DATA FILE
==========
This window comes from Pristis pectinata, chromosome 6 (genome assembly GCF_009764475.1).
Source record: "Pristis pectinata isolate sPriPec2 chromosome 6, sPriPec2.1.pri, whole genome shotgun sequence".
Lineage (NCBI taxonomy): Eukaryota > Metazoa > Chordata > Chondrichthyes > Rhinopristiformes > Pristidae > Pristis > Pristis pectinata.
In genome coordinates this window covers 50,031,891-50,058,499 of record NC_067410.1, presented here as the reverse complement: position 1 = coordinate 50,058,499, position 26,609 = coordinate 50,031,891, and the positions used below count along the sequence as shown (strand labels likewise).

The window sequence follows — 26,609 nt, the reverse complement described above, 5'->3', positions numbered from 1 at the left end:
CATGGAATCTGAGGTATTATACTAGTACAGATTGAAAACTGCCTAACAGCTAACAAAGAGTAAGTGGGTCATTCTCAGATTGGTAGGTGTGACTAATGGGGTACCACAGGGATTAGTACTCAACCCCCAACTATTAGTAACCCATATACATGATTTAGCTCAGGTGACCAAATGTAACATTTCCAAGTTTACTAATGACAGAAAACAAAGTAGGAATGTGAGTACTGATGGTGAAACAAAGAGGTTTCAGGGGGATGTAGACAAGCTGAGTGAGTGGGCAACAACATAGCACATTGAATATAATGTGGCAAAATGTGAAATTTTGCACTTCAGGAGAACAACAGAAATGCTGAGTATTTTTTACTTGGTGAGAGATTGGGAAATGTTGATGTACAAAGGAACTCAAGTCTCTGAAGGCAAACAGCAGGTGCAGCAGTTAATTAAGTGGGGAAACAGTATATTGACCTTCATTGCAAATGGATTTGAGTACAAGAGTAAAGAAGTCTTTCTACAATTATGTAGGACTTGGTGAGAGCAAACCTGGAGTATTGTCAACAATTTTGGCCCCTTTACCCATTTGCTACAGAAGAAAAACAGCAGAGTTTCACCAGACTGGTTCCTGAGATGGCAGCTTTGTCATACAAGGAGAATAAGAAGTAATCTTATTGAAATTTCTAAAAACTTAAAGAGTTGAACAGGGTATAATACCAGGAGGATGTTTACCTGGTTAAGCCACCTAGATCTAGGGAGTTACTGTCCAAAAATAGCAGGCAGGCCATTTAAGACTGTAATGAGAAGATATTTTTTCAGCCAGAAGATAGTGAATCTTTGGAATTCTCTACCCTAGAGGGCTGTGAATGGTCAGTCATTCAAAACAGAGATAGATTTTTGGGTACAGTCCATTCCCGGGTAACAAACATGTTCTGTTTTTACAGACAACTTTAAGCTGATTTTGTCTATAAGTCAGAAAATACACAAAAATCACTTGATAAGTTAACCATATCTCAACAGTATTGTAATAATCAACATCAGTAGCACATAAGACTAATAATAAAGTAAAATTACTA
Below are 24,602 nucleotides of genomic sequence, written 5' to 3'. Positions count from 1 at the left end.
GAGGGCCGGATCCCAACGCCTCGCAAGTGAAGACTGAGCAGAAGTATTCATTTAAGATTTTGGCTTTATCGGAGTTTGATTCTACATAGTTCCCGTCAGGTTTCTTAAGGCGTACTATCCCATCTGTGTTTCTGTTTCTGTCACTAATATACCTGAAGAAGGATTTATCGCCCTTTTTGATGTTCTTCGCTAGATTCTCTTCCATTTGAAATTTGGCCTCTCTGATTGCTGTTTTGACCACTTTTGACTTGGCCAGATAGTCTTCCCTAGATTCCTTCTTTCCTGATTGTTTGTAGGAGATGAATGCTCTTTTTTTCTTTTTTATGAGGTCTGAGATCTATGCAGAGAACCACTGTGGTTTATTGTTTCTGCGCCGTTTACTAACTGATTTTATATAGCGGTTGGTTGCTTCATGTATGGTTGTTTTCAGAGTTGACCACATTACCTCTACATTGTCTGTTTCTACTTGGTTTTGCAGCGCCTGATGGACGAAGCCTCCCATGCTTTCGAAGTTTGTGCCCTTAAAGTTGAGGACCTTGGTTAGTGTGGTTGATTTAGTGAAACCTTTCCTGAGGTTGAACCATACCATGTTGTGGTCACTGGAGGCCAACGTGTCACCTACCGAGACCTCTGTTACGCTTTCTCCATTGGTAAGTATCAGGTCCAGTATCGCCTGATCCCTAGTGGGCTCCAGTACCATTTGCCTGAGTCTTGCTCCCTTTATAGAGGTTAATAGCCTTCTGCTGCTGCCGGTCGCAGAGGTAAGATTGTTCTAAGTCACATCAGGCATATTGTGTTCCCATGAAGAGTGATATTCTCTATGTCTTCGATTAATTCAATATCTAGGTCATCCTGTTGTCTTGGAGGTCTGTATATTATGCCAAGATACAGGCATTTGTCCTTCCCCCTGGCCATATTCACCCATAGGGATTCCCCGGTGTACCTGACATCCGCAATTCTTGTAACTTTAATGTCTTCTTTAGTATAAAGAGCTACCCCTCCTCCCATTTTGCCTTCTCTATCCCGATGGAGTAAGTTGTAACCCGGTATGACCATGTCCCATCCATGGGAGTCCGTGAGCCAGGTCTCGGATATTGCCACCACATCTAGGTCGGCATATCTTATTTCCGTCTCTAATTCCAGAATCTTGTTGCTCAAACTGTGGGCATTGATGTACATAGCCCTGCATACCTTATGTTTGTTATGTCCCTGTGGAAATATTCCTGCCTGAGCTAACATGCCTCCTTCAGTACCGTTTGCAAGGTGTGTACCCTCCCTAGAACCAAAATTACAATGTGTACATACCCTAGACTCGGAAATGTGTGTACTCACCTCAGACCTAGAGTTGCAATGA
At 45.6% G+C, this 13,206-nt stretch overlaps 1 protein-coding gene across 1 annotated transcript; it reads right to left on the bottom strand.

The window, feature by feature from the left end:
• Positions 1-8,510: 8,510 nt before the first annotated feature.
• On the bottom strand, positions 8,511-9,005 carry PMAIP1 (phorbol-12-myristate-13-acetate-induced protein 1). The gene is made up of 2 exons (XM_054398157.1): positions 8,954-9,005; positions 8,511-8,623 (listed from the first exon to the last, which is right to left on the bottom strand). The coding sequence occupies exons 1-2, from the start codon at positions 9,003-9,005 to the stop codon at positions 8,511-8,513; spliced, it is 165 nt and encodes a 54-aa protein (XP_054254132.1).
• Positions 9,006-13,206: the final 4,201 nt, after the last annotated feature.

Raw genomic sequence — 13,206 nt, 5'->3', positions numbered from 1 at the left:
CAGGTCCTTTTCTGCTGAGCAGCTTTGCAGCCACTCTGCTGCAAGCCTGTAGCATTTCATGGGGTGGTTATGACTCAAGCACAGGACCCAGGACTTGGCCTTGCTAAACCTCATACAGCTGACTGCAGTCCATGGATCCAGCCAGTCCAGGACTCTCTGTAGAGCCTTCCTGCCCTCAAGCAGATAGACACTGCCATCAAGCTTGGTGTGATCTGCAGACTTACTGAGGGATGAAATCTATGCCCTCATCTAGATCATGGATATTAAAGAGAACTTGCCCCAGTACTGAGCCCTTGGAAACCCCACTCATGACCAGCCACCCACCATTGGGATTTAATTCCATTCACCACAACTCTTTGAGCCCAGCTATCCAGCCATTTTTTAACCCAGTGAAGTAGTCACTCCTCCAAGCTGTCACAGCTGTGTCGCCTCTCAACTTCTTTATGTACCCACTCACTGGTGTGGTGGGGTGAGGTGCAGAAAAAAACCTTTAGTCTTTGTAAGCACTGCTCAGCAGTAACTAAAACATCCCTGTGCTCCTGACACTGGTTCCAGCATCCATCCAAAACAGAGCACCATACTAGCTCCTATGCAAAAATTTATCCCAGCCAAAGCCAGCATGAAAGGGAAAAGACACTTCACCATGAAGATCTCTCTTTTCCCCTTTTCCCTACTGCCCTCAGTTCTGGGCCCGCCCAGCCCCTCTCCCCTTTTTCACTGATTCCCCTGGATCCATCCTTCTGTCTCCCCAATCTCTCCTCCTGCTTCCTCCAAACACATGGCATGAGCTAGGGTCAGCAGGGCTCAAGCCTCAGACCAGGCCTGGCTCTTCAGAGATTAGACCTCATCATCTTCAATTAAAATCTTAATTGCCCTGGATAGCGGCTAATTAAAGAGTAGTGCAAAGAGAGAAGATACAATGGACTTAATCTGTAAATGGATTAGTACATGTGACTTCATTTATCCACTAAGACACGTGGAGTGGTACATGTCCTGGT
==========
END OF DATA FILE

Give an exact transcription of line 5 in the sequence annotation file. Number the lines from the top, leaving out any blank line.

The window sequence follows — 26,609 nt, the reverse complement described above, 5'->3', positions numbered from 1 at the left end: